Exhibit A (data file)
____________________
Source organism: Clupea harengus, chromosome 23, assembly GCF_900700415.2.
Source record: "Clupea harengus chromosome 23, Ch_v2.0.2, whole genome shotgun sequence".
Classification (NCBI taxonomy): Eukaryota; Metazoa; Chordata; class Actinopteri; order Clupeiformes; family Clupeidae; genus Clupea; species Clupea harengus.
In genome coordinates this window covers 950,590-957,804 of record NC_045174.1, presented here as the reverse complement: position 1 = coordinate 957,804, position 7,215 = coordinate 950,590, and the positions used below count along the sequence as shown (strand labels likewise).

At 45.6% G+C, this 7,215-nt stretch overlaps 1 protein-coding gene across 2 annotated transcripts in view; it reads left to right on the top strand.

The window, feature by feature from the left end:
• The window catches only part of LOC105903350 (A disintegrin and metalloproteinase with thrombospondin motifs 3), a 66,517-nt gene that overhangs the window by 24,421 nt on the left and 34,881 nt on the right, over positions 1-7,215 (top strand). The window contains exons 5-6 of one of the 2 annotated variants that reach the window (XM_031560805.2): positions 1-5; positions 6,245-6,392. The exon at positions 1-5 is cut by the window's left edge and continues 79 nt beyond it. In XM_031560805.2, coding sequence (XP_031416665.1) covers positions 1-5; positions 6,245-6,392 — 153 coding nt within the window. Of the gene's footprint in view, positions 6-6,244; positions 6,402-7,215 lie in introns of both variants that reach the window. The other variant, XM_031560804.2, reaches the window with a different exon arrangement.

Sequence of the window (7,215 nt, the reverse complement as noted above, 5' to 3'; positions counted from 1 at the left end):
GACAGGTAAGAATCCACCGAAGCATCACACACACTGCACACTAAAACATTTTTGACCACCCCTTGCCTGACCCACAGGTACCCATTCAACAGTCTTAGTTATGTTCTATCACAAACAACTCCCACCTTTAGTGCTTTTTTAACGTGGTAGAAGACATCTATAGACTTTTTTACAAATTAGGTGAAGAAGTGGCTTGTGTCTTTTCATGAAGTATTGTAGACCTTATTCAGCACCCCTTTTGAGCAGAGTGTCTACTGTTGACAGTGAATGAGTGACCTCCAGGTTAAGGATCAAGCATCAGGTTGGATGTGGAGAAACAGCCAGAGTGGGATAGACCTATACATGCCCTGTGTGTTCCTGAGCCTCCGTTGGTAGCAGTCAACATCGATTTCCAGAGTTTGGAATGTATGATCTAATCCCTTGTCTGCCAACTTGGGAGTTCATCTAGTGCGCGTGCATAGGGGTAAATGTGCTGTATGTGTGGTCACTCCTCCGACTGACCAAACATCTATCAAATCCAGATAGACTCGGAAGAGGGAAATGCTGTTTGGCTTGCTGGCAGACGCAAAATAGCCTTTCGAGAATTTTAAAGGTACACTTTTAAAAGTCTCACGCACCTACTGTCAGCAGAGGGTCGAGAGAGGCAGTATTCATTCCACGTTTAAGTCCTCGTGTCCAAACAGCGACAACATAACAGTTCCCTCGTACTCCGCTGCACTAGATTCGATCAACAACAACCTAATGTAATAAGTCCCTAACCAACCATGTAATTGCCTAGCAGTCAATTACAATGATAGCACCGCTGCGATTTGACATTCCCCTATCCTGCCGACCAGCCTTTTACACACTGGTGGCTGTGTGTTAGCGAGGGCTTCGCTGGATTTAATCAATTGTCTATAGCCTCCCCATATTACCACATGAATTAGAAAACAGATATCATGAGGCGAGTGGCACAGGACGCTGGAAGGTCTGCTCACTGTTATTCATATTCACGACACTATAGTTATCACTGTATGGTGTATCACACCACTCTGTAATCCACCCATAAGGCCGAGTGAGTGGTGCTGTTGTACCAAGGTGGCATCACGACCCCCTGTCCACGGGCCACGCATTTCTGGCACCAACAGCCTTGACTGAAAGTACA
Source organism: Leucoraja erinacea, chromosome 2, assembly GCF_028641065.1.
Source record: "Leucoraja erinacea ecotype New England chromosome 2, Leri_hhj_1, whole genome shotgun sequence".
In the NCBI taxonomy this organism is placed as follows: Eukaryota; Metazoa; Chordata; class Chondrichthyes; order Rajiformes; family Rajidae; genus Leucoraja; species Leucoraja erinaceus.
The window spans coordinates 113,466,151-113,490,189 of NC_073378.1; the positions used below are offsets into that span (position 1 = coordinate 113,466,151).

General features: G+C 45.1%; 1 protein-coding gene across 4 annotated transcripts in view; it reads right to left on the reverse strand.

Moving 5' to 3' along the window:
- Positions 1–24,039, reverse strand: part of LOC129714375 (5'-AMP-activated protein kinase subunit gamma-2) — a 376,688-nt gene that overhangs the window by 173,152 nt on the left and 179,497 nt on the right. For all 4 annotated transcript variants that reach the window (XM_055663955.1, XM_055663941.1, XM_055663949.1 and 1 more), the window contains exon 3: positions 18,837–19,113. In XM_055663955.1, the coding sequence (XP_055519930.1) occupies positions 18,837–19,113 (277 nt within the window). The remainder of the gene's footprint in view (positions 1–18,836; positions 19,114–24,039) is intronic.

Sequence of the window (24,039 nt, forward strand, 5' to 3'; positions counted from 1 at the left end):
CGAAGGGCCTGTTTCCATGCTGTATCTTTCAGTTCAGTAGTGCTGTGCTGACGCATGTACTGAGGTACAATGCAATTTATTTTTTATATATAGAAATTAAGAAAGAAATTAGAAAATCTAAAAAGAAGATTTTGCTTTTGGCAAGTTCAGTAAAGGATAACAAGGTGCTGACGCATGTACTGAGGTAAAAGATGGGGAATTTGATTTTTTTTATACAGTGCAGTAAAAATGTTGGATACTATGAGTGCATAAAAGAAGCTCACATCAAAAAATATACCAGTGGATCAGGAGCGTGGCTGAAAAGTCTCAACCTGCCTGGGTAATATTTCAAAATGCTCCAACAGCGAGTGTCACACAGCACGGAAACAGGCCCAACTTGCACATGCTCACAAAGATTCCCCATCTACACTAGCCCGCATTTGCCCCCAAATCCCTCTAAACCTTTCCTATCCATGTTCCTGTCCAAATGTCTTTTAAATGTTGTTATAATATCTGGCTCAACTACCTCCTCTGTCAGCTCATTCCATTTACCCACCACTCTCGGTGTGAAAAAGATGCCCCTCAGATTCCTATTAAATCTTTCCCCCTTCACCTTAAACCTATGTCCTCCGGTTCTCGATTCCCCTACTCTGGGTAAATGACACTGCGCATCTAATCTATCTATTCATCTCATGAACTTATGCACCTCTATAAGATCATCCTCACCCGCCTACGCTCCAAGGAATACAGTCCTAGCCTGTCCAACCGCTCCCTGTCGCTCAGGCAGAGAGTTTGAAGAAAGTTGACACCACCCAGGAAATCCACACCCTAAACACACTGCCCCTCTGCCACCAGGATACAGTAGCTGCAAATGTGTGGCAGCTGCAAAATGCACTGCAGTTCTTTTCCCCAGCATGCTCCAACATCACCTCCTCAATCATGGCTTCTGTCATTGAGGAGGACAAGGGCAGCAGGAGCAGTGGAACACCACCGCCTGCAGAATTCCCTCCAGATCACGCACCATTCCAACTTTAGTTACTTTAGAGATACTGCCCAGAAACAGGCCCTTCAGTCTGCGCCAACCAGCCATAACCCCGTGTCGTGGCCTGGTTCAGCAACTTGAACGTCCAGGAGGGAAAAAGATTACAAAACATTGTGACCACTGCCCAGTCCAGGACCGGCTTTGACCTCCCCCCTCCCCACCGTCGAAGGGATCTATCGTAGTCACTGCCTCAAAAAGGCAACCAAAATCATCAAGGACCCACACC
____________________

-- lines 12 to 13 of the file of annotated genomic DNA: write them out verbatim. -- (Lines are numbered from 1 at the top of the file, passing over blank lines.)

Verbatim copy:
In the NCBI taxonomy this organism is placed as follows: Eukaryota; Metazoa; Chordata; class Chondrichthyes; order Rajiformes; family Rajidae; genus Leucoraja; species Leucoraja erinaceus.
The window spans coordinates 113,466,151-113,490,189 of NC_073378.1; the positions used below are offsets into that span (position 1 = coordinate 113,466,151).